I think for me one of the most frustrating parts of having chronic illness is the constant need to advocate for myself. It is tiring, both emotionally and physically, but I know it is important so I do it to the best of my ability. I encourage others to do it as well, so it is an area where I try to "walk my talk".
I was scheduled for surgery on March 18th. Because I have a complicated medical history, I addressed issues with my doctor as soon as we agreed that surgery would be necessary. I take pain medication daily, so that is a big issue that has to taken into account when you are talking about having any sort of procedure. For one thing, my body is used to having that type of medication, so my need for proper dosages of anesthesia and post operative pain care are different than the average patient. Another complication comes in from the area of my adrenal insufficiency. Because my body doesn't make cortisol the way it should, I have to take hydrocortisone daily as a replacement. Any time I am sick or under a lot of stress I have to take additional doses. This is especially true for something like an operation or procedure. It is another item that needs to be dealt with before any surgery, hospitalization or procedure is done.
Knowing all of this, I have been diligent in getting my GYN (who will be performing my surgery) to contact the other specialists who handle these different aspects of my care. It is annoying to always have to be the one who brings these items up, but I have learned from past experience that the only person who suffers if I don't is me, so my advocating for myself is purely self-interest.
Despite the fact that my surgery was scheduled over 3 weeks ago, and that I have tried to make sure that all of these factors were taken into consideration, I learned yesterday that my surgery was being cancelled for the 18th and will have to be re-scheduled. The long and short of it being I need to be the first patient of the day to deal with the pain management control area of my case. One doctor blames another for overlooking this crucial point, but the fact is it doesn't really matter who is at fault because once again the person who is affected the most is ME. I am annoyed because I have spent the past few weeks getting ready both mentally and physically to have this done next week. I have spent time going to appointments that revolved around pre-op stuff, making sure that people would be available to help me out after the surgery since I won't be hospitalized, getting things in order at home and a million other tasks that required my energy and focus, both of which are always in short supply when you are chronically ill. Now I will have to wait for the surgery to be re-scheduled and repeat the whole process all over. Not only it is frustrating, it is upsetting.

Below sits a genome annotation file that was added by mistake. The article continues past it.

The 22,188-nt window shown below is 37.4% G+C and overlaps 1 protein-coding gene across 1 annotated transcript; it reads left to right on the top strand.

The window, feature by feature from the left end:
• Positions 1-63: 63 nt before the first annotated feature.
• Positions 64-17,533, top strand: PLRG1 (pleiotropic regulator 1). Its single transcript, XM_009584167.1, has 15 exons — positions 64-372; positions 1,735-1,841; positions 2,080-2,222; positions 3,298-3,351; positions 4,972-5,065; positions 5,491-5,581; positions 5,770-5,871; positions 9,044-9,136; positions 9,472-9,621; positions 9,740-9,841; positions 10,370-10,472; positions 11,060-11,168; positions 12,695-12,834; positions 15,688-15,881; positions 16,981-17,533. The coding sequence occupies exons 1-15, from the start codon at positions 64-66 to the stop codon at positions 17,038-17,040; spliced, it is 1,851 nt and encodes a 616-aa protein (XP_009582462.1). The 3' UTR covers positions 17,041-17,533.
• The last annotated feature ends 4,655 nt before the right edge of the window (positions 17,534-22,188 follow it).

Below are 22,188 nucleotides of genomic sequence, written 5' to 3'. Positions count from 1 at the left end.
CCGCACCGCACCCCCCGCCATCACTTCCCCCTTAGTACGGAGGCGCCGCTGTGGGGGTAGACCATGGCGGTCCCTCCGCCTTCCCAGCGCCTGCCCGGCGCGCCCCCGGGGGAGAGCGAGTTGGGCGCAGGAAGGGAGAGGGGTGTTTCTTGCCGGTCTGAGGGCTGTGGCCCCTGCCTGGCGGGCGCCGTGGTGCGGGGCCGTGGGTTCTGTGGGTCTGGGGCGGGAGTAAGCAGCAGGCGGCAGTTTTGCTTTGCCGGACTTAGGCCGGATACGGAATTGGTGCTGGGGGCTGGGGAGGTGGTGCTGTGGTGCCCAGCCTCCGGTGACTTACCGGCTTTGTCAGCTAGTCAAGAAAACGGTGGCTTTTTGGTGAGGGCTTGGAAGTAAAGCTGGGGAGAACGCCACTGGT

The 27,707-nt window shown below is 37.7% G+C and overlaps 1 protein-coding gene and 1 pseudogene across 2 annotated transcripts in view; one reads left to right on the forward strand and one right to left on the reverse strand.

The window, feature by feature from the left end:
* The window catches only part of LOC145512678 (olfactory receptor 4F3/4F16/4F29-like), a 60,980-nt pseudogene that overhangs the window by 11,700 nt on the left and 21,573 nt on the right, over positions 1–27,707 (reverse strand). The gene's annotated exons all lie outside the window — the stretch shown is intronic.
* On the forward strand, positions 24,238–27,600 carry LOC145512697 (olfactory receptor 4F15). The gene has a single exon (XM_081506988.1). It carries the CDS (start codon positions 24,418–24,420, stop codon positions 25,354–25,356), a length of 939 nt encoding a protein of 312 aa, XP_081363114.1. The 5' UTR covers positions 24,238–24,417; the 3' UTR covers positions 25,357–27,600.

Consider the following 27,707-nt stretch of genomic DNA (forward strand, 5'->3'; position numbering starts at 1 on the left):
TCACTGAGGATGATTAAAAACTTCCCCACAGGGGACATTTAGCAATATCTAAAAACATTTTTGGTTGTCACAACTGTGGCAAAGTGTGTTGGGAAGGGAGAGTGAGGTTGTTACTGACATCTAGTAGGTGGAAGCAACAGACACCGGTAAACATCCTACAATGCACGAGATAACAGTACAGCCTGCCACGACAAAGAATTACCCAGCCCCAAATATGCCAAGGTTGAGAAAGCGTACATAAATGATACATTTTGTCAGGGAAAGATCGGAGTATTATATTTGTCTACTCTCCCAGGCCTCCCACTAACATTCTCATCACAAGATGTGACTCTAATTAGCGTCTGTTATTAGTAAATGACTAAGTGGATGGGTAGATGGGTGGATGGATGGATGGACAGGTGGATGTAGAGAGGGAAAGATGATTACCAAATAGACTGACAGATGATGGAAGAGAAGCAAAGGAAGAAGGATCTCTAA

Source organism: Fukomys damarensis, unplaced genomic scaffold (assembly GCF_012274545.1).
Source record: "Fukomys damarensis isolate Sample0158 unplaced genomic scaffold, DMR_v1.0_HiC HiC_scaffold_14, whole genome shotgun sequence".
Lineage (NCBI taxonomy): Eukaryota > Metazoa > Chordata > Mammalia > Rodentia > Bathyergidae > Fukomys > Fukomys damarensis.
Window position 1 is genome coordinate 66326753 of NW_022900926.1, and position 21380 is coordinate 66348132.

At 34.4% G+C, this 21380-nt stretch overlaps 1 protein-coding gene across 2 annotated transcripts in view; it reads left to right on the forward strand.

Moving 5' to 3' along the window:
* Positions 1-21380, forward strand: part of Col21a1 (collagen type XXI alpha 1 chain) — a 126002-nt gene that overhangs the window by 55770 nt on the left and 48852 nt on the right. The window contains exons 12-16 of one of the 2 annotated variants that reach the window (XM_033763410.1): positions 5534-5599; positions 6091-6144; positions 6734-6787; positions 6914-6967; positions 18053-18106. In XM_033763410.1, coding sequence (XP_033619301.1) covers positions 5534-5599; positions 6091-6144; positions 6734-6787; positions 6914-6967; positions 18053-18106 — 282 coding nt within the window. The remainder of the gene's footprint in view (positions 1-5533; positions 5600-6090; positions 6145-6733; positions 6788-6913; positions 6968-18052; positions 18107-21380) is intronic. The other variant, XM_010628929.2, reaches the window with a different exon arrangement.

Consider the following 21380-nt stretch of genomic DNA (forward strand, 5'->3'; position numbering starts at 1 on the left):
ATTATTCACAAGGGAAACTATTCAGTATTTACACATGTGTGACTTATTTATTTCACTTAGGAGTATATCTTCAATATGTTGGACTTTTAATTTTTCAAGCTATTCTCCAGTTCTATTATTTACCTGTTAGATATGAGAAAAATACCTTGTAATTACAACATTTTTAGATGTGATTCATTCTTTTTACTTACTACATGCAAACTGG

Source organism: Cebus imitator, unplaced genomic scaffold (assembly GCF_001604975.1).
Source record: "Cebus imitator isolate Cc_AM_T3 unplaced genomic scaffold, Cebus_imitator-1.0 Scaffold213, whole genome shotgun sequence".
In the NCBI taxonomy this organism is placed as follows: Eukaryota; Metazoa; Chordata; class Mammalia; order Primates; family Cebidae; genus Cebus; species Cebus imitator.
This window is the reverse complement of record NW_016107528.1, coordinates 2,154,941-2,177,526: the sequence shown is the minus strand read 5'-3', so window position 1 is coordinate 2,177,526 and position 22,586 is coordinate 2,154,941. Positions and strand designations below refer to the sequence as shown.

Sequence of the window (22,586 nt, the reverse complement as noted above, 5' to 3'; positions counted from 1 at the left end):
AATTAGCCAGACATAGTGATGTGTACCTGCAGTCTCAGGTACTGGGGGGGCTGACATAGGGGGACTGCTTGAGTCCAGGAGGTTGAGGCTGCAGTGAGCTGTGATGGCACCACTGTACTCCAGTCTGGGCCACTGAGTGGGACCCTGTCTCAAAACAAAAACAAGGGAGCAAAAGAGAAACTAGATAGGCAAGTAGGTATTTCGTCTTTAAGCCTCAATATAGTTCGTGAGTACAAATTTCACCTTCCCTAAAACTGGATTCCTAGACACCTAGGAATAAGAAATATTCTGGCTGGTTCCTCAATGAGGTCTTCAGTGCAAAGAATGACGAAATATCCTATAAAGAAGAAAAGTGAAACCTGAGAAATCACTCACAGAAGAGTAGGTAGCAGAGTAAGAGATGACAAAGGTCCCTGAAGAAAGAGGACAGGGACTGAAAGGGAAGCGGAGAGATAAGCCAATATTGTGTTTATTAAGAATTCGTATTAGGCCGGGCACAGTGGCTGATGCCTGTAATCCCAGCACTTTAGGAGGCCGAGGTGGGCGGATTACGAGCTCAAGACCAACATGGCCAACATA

The best part is that the doctors and their offices actually have the nerve to act put off by this, as if being chronically ill and needing all these special arrangements are something someone enjoys and likes having to deal with! Again, even with the best advocacy I could provide, the person who ends up paying for the mistakes of others is me, and as if that isn't bad enough I also get treated to a dose of attitude on top of it. I could understand their feelings if I waited until the last minute to provide them with information that caused them to have to re-schedule, but since the errors aren't mine I don't appreciate having to deal with hostility at their own mistakes being directed at me.
The only thing I can say is that in the past, before I learned how things really happened in our health care system, I would have trusted that the doctors would take care of all of this, and instead of facing a postponed surgery, I would be sitting in the surgical area without proper pain management and facing the possibility of adrenal failure or shock from lack of treatment for my condition. So I guess instead of looking at this as the total failure of my advocacy, I should look at it as a small victory - I no longer allow myself to be treated that way. I will have the surgery when the proper procedures have been put into place to make it as safe and effective for me as possible.